Alex B. Long

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William & Mary Law Review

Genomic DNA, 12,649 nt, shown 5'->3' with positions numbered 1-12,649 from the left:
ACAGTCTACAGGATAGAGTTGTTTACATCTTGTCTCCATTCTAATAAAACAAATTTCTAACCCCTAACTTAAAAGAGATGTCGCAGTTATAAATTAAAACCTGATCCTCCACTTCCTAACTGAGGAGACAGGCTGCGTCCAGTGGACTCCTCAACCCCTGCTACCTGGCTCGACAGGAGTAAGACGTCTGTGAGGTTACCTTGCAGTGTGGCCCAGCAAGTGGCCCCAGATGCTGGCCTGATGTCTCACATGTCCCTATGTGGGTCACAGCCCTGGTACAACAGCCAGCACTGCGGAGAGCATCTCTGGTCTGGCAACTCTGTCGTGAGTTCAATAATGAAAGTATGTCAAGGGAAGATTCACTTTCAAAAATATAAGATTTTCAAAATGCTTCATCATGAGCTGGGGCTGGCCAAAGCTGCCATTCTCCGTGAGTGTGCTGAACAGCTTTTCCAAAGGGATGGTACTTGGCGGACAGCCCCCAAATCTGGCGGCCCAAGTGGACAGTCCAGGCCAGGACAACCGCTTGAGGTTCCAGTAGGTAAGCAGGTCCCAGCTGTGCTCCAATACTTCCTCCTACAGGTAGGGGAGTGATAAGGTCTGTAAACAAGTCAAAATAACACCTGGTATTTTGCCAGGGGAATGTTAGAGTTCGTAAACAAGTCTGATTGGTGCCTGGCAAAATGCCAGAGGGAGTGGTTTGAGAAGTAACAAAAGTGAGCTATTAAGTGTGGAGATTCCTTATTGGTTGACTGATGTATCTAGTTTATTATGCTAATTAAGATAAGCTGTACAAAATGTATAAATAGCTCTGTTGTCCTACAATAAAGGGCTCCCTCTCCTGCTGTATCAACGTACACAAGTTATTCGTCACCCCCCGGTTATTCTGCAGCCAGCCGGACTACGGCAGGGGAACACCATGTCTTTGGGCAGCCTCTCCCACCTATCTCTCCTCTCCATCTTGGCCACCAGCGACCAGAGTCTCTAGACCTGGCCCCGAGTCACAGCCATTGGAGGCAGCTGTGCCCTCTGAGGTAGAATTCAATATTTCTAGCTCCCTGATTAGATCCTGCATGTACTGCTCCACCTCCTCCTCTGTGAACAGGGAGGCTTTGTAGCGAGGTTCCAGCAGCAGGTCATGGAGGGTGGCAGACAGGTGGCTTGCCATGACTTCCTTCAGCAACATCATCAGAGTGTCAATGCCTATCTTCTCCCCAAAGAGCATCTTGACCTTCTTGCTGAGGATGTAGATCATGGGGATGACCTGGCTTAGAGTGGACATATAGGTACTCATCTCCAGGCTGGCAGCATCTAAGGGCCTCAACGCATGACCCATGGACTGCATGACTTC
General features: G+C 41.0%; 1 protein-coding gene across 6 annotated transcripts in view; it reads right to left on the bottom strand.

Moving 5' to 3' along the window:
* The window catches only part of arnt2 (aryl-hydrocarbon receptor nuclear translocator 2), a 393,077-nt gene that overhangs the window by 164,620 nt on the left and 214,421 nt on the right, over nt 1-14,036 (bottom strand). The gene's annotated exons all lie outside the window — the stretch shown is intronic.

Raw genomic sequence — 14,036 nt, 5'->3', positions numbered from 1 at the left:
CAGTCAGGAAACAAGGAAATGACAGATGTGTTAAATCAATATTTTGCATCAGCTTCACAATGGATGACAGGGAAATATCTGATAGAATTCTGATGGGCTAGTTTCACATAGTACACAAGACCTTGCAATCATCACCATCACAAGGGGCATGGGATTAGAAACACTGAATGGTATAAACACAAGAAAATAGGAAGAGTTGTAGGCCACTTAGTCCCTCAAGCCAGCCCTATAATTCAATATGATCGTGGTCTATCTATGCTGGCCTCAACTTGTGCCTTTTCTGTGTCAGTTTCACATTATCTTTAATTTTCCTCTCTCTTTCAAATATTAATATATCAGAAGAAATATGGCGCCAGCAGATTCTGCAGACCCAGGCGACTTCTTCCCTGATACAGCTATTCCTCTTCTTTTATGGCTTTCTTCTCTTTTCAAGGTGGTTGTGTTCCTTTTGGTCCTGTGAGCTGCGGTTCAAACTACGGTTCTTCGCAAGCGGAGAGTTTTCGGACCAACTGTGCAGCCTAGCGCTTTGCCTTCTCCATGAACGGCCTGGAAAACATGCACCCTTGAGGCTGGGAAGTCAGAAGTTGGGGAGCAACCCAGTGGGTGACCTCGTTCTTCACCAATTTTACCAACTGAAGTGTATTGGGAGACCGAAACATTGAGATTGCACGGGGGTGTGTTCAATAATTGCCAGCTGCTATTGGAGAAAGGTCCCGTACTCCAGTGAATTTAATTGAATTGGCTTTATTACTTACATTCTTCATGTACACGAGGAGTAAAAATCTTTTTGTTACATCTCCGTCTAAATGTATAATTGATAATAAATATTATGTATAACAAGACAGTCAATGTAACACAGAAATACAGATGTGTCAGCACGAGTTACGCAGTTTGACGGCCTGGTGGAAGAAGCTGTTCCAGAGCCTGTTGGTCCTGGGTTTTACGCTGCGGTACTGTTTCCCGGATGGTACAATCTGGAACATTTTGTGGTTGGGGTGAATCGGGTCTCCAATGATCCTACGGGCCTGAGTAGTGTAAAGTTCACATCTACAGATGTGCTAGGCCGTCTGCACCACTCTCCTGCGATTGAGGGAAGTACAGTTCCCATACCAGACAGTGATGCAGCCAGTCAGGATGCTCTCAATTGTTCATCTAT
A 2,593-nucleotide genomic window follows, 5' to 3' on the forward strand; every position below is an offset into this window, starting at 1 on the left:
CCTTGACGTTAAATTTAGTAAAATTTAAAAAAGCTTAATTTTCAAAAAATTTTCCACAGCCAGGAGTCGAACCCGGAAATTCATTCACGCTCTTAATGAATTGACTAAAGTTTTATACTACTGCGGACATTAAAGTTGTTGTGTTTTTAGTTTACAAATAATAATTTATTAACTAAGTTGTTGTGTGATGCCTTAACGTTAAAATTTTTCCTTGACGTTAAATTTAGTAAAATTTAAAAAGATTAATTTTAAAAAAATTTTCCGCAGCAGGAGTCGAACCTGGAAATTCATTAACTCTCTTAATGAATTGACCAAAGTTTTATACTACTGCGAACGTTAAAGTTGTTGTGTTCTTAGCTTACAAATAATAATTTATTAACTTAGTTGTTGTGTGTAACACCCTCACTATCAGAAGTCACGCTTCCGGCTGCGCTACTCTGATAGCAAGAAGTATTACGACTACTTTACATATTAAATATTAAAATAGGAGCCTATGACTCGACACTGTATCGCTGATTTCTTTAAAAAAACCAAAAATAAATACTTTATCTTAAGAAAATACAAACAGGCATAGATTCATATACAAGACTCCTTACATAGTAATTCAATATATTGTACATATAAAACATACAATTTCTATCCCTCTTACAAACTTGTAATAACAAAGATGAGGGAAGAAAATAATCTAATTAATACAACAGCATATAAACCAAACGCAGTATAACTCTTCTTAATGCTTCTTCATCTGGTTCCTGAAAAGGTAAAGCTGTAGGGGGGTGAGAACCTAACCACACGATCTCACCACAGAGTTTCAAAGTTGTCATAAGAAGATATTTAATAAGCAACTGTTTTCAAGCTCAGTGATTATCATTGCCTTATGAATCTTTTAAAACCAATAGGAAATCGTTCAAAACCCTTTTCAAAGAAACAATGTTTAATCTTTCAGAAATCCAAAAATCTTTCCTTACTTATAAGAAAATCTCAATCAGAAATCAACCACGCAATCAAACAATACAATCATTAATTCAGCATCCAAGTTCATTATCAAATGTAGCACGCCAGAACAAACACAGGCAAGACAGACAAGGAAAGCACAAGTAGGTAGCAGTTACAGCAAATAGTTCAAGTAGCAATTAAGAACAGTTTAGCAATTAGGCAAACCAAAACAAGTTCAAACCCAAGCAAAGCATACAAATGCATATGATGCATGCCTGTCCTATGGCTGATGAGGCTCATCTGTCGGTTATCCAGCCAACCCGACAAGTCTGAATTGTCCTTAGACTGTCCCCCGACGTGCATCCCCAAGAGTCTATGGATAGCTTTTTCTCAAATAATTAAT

In 2017, the ABA National Task Force on Lawyer Well-Being published The Path to Well-Being: Practical Recommendations for Positive Change, a report that contained numerous recommendations concerning how the legal profession can better address the alarming rates of depression, anxiety, and substance abuse within the legal profession. Since the publication of the report, there have been numerous ethics opinions, bar journal reports, and articles dealing with one issue in particular: the ethical duty on the part of law firm partners and management to supervise or to otherwise take action with respect to another lawyer who may be experiencing depression, anxiety, or some other mental impairment. The organized bar’s increased focus on improving lawyer well-being is commendable. But the lawyer well-being movement has also sometimes perpetuated harmful stereotypes concerning mental health. The Article suggests that in order to more effectively improve lawyer well-being, the organized bar should look more carefully at the text of the Americans with Disabilities Act as well as the policies that underlie it.

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